Best Paella Valenciana in Manila?

Patricia, an avid reader of OAP, gave me this foodie tip about her mom’s Paella Valenciana, which is a by-order, home-based business in Tomas Morato. I got intrigued because:

— Her dad’s side of the family is originally from Valencia, Spain.
— Her mom does not scrimp on ingredients.
— The saffron used in the paella is directly imported from Valencia via their relatives.
— The Calrose rice is coated with the flavor, and there is no dryness at all.
— Her mom also sells frozen, ready-to-heat Spanish delicacies like Bacalao, Callos and Lengua.

I’ve been looking for something like this — a dish you can order for potluck parties or celebrations at home with your family. πŸ™‚ We ordered one for the birthday of my Dad last August.

Paella Valenciana Mixta (P2,200). This is the original recipe with a mix of seafood and meat. Serves 8-10 people.

You have to pick up the Paella in Tomas Morato. It is recommended that you pick it up on the day of the celebration itself. You have the option to “rent” the paellera for P2,500 deposit, which they will just refund when you return it. You can opt to get your order in a foil tray instead, so as not to be bothered with returning it, but the presentation will not be as nice.

One of our problems was how to reheat the paella if you don’t have a big oven that can accommodate the entire plate. Any idea on how to reheat this paellera at home?

We loved the Paella! It actually beats all the other commercially available Paella in the market.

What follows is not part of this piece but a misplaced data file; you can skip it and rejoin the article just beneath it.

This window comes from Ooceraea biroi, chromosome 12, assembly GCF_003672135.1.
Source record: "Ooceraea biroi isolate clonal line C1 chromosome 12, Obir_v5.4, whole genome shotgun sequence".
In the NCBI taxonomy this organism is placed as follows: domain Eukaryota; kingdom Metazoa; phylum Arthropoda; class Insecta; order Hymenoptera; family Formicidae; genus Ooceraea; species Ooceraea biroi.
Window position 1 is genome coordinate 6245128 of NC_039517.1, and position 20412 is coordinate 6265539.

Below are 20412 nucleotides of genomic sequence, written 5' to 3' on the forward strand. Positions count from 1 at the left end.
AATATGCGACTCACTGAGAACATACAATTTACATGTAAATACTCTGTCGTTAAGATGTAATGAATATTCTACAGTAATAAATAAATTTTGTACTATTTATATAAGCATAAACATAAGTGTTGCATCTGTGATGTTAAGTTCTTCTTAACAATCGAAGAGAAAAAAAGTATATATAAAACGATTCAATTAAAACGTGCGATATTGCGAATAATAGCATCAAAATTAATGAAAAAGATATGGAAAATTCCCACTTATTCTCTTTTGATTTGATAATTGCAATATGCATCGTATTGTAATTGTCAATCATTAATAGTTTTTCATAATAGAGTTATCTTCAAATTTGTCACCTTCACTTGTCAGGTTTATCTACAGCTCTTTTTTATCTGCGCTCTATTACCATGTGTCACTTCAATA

The rice grains were big and a bit fat, having absorbed all the flavor without becoming dry and soggy. The Paella retained its bite, and we could taste the real flavors of the saffron in it.

It came with generous servings of fresh lemon and ali oli garlic cream sauce. We didn’t use the sauce because we thought it didn’t complement the taste of the Paella.

One thing though, we found the toppings were not as plentiful as we would have liked. We were a bit disappointed that there was little tutong, which is actually something we look forward to when eating paella (most foodies dig for it first). I guess you have to request your Paella to have extra tutong.

After tasting their original Paella Valenciana, we plan to try all the other paellas:

Paella Negra (P3,200). Squid Ink Paella. Serves 15 pax.
Ox Tail Paella (P3,700). Most customers rave about this. Serves 15 pax.
Leg of Lamb (boneless) Paella (P4,200). Serves 25 pax. This size is what people usually order even if they are a small group because the leftover paella tastes even better in the following days.

They also serve various types of Paella that are good for 35 pax for P5,200.

Patricia’s mom also makes Fideua, which is a paella that uses pasta noodles instead of rice. Same pricing.

A photo of Lolo Popsy and Lola Momsy with the three musketeers. πŸ™‚

The Paella Valenciana secret is out — the best Paella Valenciana is really made at home. πŸ™‚ Thanks to Patricia for the tip!

Mrs. Peewee Morato’s Paella Valenciana
99 Β Scout Gandia. St. cor/across Citi savings, 2nd tall brown gate
Mobile: +63917-8478706 (text first before calling)

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Disclosure: Nothing to disclose. We paid for the Paella and we are not, in any way, connected to the owners.